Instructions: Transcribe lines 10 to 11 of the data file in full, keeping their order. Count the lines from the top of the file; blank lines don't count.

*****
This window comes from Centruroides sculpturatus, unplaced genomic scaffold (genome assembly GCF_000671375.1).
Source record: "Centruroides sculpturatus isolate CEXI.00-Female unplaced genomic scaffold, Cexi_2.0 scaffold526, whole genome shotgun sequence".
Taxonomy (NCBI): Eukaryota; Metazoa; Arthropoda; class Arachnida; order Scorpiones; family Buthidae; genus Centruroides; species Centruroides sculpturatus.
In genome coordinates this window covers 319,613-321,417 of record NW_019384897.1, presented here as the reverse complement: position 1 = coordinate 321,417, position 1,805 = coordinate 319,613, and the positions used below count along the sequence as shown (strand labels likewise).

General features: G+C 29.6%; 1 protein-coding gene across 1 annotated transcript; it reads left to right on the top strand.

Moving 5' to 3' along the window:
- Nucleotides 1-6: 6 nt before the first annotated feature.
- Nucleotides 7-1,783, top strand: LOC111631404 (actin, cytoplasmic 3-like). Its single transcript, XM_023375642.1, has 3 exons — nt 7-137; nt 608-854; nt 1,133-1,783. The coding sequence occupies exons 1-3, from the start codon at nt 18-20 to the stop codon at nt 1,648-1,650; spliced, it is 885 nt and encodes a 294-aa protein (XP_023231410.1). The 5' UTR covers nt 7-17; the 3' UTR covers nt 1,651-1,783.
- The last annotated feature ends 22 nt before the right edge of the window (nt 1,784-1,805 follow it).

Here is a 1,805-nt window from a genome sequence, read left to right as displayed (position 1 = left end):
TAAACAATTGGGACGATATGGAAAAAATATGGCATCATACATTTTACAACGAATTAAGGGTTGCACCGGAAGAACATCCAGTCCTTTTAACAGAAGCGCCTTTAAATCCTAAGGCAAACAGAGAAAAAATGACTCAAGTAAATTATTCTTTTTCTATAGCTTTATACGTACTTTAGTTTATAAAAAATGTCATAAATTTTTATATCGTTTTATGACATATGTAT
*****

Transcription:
Here is a 1,805-nt window from a genome sequence, read left to right as displayed (position 1 = left end):
TAAACAATTGGGACGATATGGAAAAAATATGGCATCATACATTTTACAACGAATTAAGGGTTGCACCGGAAGAACATCCAGTCCTTTTAACAGAAGCGCCTTTAAATCCTAAGGCAAACAGAGAAAAAATGACTCAAGTAAATTATTCTTTTTCTATAGCTTTATACGTACTTTAGTTTATAAAAAATGTCATAAATTTTTATATCGTTTTATGACATATGTAT